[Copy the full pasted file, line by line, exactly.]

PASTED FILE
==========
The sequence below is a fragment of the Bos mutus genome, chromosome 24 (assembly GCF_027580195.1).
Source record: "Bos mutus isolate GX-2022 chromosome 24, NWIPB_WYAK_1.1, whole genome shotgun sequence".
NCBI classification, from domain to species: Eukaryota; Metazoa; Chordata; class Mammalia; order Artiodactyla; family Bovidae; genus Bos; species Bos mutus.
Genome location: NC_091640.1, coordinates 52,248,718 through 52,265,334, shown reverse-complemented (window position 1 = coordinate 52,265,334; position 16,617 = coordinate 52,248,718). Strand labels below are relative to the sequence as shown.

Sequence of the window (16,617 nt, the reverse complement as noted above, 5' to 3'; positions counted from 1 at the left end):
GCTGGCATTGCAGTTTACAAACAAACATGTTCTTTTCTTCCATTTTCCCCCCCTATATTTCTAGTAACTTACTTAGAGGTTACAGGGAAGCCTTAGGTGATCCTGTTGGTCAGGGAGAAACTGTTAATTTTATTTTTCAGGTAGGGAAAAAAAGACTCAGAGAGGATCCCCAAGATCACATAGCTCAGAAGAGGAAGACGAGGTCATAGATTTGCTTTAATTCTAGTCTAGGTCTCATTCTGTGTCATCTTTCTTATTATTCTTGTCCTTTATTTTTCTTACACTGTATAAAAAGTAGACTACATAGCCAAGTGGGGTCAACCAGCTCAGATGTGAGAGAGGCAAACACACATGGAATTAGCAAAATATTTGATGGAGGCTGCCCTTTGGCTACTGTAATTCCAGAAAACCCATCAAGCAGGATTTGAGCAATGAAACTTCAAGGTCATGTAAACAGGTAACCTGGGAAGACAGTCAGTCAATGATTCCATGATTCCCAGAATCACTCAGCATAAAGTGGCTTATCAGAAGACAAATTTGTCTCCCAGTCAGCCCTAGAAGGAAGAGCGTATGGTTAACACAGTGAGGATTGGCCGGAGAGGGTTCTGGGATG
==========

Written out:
The sequence below is a fragment of the Bos mutus genome, chromosome 24 (assembly GCF_027580195.1).
Source record: "Bos mutus isolate GX-2022 chromosome 24, NWIPB_WYAK_1.1, whole genome shotgun sequence".
NCBI classification, from domain to species: Eukaryota; Metazoa; Chordata; class Mammalia; order Artiodactyla; family Bovidae; genus Bos; species Bos mutus.
Genome location: NC_091640.1, coordinates 52,248,718 through 52,265,334, shown reverse-complemented (window position 1 = coordinate 52,265,334; position 16,617 = coordinate 52,248,718). Strand labels below are relative to the sequence as shown.

Sequence of the window (16,617 nt, the reverse complement as noted above, 5' to 3'; positions counted from 1 at the left end):
GCTGGCATTGCAGTTTACAAACAAACATGTTCTTTTCTTCCATTTTCCCCCCCTATATTTCTAGTAACTTACTTAGAGGTTACAGGGAAGCCTTAGGTGATCCTGTTGGTCAGGGAGAAACTGTTAATTTTATTTTTCAGGTAGGGAAAAAAAGACTCAGAGAGGATCCCCAAGATCACATAGCTCAGAAGAGGAAGACGAGGTCATAGATTTGCTTTAATTCTAGTCTAGGTCTCATTCTGTGTCATCTTTCTTATTATTCTTGTCCTTTATTTTTCTTACACTGTATAAAAAGTAGACTACATAGCCAAGTGGGGTCAACCAGCTCAGATGTGAGAGAGGCAAACACACATGGAATTAGCAAAATATTTGATGGAGGCTGCCCTTTGGCTACTGTAATTCCAGAAAACCCATCAAGCAGGATTTGAGCAATGAAACTTCAAGGTCATGTAAACAGGTAACCTGGGAAGACAGTCAGTCAATGATTCCATGATTCCCAGAATCACTCAGCATAAAGTGGCTTATCAGAAGACAAATTTGTCTCCCAGTCAGCCCTAGAAGGAAGAGCGTATGGTTAACACAGTGAGGATTGGCCGGAGAGGGTTCTGGGATG